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I am currently designing a proof-based Math course for my University. I already designed and ordered all of the theoretical content in the course and included some ad hoc exercises for practicing each of the particular topics in the course. However, I have also designed a long final assignment that introduces a problem covering roughly all of the topics in the course.

My question is on how helpful is it for the student to work on these kind of general assignments. Assuming he already understood each of the topics individually, will it be beneficial spending some weeks analyzing an application involving almost all of the topics seen? Is there any research on the educational benefits of these type of exercises?

EDIT: I would be grateful if someone could cite a research paper that talks about the benefits of showing these kind of general applications involving many topics in undergraduate courses.

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    It's almost self-evident that this is beneficial, when there is an application that ties the course concepts together and gives them context, and that fits into a reasonable time frame. The trouble is that such an application isn't always forthcoming. For example, if I'm teaching introductory analysis, it's hard to motivate the material on metric spaces without saying "trust me, you'll need this next semester." – user37208 Jan 26 '16 at 0:52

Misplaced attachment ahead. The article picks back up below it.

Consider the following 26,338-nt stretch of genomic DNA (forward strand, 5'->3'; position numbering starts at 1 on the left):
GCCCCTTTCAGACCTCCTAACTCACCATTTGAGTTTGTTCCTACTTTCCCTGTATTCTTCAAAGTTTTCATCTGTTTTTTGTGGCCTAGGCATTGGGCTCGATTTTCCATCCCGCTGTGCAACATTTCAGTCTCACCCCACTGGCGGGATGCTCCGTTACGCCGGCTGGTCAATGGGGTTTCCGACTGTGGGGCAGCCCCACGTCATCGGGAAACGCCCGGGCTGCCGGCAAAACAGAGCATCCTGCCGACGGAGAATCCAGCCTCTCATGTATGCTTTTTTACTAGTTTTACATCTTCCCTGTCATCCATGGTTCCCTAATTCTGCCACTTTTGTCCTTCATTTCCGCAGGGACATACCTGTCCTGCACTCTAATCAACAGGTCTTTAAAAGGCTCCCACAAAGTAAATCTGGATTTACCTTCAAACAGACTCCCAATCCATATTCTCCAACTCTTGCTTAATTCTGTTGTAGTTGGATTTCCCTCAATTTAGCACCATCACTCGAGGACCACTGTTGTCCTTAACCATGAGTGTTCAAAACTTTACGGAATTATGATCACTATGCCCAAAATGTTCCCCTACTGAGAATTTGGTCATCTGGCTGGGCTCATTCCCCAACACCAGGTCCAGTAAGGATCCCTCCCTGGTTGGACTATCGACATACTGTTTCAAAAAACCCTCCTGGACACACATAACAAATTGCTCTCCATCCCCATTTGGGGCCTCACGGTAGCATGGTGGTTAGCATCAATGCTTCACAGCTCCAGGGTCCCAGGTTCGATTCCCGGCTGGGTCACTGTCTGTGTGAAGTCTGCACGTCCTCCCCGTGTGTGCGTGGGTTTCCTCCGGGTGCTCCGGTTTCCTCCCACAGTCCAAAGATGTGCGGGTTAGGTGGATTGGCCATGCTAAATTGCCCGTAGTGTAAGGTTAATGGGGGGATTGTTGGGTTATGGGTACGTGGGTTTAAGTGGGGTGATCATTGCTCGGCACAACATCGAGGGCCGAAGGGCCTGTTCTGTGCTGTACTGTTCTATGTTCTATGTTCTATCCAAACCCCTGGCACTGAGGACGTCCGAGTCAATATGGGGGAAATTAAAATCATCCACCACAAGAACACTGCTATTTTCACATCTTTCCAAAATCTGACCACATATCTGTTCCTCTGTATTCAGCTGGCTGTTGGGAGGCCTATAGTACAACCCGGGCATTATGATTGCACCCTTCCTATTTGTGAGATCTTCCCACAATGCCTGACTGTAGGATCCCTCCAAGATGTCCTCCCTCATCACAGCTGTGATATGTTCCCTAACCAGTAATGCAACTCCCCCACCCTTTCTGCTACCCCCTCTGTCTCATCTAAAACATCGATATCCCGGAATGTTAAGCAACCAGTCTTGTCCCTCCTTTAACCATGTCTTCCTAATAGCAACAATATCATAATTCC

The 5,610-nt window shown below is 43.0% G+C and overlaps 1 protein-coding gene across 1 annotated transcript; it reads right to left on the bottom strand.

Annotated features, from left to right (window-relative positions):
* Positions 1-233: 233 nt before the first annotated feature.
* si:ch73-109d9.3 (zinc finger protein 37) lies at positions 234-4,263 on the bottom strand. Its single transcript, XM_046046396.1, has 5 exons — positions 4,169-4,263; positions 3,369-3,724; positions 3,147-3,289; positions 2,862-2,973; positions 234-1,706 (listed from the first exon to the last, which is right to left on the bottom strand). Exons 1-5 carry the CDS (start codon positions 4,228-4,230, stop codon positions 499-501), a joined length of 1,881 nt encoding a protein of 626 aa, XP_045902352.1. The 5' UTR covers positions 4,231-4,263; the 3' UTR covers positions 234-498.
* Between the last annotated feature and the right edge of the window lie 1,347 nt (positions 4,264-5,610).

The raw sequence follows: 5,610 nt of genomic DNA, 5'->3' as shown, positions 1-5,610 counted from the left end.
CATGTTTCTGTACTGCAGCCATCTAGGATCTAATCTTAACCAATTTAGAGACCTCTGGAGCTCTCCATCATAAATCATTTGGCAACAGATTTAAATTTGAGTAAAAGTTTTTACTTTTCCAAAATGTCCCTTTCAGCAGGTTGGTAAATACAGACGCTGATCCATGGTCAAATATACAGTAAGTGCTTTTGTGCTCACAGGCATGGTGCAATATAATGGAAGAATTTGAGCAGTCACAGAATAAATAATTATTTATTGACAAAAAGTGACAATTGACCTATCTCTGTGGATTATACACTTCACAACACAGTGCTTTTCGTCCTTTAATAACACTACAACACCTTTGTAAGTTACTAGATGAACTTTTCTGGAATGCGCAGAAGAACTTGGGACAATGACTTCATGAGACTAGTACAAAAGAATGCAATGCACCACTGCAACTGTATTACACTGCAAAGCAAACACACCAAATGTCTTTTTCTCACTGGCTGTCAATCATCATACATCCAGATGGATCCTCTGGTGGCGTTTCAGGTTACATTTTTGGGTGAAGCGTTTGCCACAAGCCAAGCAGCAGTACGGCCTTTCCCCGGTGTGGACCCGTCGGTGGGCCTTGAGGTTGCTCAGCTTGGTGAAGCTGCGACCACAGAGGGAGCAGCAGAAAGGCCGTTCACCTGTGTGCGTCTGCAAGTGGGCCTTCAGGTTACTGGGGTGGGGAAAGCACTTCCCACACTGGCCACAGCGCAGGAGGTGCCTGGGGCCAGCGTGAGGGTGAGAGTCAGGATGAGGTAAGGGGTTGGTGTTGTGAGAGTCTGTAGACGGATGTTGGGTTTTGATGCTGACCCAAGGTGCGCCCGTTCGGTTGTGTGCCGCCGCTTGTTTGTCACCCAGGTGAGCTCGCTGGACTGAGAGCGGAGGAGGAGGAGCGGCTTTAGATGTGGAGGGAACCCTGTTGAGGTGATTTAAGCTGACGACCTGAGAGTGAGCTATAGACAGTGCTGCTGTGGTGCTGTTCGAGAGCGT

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    Although cross-posting is discouraged on Stack Exchange sites, this question might have been worth asking on Mathematics Educators Stack Exchange, especially given your specific situation. – J W Jan 26 '16 at 8:55
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I can't point to any specific research, but it is a common observation that (i) students have difficulty putting individual topics learned in class into a context that would allow them to see where they are used, (ii) students who don't understand why a topic is relevant tend to forget it rather quickly. This is as true in mathematics as in many other areas, and I think it is widely thought that this limits the ability of students to apply what they learned to new situations.

Consequently, at least to me, it is of great importance to provide students with the context in which each topic I cover in my classes lives. Why do we care about a particular statement? What implications does a particular theorem have on areas they are already familiar? I know that this approach is not universally shared in mathematics (or at least others may define the context and the applications to be rather narrowly as "related areas of mathematics"), but at least in my view, it is important to show students what the material they learn can be used for. Otherwise, mathematics is no more than an idle game of moving symbols from one side of an equation to another.

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    I'm pretty sure there's been a bunch of math ed research on (i). I think the name it goes by is something like "transfer of knowledge." – Kimball Jan 26 '16 at 3:48
  • I'm certain there is research on this. I'm just not familiar with this area, sorry :-( – Wolfgang Bangerth Jan 26 '16 at 18:51

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